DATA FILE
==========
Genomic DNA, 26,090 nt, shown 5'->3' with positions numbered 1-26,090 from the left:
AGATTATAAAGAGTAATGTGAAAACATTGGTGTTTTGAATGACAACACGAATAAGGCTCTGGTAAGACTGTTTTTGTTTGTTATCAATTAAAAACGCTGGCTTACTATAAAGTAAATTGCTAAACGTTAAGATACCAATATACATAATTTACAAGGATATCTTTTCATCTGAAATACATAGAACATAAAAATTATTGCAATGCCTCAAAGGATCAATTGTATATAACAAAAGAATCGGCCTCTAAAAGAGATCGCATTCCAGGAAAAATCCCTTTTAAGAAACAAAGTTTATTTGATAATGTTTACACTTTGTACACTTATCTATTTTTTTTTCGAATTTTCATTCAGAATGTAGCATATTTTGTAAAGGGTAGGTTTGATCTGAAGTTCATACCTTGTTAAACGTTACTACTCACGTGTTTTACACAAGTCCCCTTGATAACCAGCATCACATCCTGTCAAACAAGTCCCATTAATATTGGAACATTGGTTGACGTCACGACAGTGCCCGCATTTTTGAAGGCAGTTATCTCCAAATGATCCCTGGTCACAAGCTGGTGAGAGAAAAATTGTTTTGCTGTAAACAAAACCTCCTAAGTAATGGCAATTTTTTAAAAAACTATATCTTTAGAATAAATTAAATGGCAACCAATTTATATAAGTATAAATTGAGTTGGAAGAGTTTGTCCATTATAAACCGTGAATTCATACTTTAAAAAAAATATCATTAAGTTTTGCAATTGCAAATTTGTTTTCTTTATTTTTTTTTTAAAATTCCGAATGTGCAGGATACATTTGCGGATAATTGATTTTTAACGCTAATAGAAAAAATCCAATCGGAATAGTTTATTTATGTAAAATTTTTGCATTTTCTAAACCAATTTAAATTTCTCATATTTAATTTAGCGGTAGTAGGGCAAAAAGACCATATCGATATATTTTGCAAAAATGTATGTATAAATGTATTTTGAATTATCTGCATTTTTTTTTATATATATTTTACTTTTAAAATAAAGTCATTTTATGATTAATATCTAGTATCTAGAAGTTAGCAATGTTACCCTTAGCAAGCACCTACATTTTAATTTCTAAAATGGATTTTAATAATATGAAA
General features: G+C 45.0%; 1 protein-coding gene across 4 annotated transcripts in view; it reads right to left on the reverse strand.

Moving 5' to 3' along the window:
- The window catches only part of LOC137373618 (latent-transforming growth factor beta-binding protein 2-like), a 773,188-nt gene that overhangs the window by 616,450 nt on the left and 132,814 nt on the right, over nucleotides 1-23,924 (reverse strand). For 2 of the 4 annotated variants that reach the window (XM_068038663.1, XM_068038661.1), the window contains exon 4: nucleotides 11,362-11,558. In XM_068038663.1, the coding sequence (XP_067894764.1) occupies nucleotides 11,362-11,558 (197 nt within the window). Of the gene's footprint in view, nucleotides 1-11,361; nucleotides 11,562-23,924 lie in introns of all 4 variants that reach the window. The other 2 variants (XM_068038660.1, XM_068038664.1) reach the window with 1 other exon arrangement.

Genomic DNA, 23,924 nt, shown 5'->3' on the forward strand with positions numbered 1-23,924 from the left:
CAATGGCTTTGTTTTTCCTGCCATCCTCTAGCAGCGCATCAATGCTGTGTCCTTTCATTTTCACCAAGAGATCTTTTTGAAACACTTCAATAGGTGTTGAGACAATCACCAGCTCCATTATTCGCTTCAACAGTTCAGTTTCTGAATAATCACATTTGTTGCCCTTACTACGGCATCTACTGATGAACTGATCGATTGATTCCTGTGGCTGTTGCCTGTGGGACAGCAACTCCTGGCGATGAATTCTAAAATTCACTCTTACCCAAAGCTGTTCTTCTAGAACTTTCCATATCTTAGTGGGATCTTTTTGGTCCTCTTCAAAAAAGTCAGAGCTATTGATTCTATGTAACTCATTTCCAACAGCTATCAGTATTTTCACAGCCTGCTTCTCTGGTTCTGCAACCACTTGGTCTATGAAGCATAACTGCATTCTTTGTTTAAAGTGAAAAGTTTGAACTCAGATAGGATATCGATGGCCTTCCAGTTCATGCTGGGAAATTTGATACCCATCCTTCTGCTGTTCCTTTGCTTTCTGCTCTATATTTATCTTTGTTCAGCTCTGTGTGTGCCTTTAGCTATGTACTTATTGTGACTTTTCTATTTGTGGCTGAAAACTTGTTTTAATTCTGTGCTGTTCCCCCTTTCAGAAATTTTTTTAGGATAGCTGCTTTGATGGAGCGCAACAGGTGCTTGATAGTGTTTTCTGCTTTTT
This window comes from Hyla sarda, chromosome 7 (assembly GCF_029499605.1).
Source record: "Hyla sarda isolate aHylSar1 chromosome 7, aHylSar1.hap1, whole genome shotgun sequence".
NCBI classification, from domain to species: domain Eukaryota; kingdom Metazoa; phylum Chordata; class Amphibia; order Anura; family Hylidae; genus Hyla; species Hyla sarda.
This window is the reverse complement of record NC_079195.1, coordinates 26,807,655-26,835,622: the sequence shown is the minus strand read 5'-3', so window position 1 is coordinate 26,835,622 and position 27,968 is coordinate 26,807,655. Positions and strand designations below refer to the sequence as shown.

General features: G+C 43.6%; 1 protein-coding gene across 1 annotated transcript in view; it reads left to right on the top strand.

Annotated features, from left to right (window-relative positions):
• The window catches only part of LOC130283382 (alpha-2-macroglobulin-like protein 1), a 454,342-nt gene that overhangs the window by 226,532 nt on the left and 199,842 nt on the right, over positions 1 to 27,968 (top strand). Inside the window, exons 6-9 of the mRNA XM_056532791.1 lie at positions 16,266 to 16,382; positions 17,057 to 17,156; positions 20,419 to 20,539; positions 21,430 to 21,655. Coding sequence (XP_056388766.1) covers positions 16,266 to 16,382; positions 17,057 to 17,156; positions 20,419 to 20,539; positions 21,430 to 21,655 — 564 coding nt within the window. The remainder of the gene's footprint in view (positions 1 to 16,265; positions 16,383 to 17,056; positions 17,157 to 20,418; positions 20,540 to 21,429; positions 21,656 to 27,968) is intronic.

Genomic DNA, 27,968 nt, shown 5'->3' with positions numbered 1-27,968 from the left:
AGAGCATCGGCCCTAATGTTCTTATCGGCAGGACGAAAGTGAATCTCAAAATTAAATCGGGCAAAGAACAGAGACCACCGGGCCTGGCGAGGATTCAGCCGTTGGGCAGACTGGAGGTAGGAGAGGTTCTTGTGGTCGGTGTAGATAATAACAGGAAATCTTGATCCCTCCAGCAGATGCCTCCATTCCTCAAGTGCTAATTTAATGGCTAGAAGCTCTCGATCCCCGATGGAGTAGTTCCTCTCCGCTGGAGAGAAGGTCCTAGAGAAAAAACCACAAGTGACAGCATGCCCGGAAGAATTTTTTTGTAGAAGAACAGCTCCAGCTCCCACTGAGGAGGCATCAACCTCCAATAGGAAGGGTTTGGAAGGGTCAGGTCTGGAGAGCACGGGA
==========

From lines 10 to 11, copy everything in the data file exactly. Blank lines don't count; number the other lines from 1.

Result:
NCBI classification, from domain to species: domain Eukaryota; kingdom Metazoa; phylum Chordata; class Amphibia; order Anura; family Hylidae; genus Hyla; species Hyla sarda.
This window is the reverse complement of record NC_079195.1, coordinates 26,807,655-26,835,622: the sequence shown is the minus strand read 5'-3', so window position 1 is coordinate 26,835,622 and position 27,968 is coordinate 26,807,655. Positions and strand designations below refer to the sequence as shown.